NPR’s On Point with Tom Ashbrook: “Ukraine Splits Over East-West Economic Rivalry” featuring Serhii Plokhii, Mykhailo S. Hrushevs'kyi Professor of Ukrainian History, Department of History, Harvard University; Director, Ukrainian Research Institute, Harvard University.
NPR’s Here and Now
NPR’s Here and Now with Robin Young: “Tolerasty versus Sovok: Ukraine’s Battle over Values” featuring Oleh Kostyuba, on-line editor of Krytykaand Harvard PhD candidate in Ukrainian literature in the department of Slavic Languages and Literatures.
GSAS Harvard Ukrainian Student Society
Statement of Support for the Pro-European Protest Activities in Ukraine from the Students of Leading International Universities.
The New York Times
"Ukraine's Battle for Europe" by Oleh Kostyuba, on-line editor of Krytykaand Harvard PhD candidate in Ukrainian literature in the department of Slavic Languages and Literatures.
Газета "Урядовий кур'єр"
Фахівці Українського наукового інституту Гарвардського університету й Інституту демографії та соціальних досліджень НАН України створили електронний Атлас Голодомору. В Києві презентували електронний «Атлас Голодомору».
Planning session with GIS project partners from Ukraine: R. Sossa of Kartographia and H. Boriak of the Institute of History of Ukraine, National Academy of Sciences, Kyiv.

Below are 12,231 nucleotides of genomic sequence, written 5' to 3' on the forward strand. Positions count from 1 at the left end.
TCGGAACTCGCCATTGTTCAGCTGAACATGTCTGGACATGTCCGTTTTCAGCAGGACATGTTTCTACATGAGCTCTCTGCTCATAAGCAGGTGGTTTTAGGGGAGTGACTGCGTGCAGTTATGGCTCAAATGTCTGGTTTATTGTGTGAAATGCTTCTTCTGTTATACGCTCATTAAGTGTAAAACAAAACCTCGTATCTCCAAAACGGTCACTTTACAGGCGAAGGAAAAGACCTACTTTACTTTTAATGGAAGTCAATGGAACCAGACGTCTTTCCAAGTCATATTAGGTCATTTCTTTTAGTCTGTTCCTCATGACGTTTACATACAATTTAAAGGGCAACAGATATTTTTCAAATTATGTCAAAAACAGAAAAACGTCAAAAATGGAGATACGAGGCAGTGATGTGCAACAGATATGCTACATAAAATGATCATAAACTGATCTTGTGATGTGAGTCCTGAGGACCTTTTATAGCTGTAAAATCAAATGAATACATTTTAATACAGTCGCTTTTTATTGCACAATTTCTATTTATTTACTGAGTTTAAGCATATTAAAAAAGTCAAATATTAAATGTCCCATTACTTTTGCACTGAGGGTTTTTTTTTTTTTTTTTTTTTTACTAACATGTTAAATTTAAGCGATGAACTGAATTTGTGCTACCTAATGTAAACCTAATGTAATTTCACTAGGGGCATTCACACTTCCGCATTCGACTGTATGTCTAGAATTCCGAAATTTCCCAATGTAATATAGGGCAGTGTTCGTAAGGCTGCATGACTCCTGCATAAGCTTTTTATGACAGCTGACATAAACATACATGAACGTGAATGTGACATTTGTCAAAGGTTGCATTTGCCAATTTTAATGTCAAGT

The study of the Holodomor, the Great Ukrainian Famine of 1932–1933, has been steadily gaining momentum. In New York City on November 5–6, 2013, the conference "Taking Measure of the Holodomor" took place as part of the Zenowia and George Jurkiw Ukrainian Historical Encounters Series. The date was chosen to commemorate the eightieth anniversary of the Great Famine.
The conference focused on questions like, Why did the Holodomor happen? Who were its victims? Who were the perpetrators? What lessons can be drawn from the Holodomor and other genocides? These are, indeed, questions not only for historians but also for the whole of humanity.
They are also the core issues addressed by the Harvard Ukrainian Research Institute's Mapa: the Digital Atlas of Ukraine, a project based on the construction of a Geographic Information System (GIS)-based digital map of the Holodomor. The Atlas was launched on November the fifth at the conference in New York City.Presenting the Digital Atlas, Professor Serhii Plokhii, Director of HURI and supervisor of the project, said, "The maps included in the Atlas are part and parcel of a newly created and growing database that makes it possible to link various levels of spatial analysis ranging from the district (raion) to Soviet Ukraine as a whole, and to compare demographic, economic, environmental, and political indicators in relation to a given administrative unit.
N. Levchuk presenting data that is being used for the MAPA project.
All these maps are also available as parts of the interactive map of the Great Famine, which offers everyone using the website an opportunity not only to check the accuracy of our hypotheses but also to formulate his or her own questions and conduct independent research by comparing different layers of the map. What follows is the first attempt to make sense of the data we have collected and the maps we have produced on its basis. It is presented in the form of a chronological narrative that includes references to individual maps, but is not and should not be regarded as an attempt at a comprehensive interpretation of the history of the Great Famine."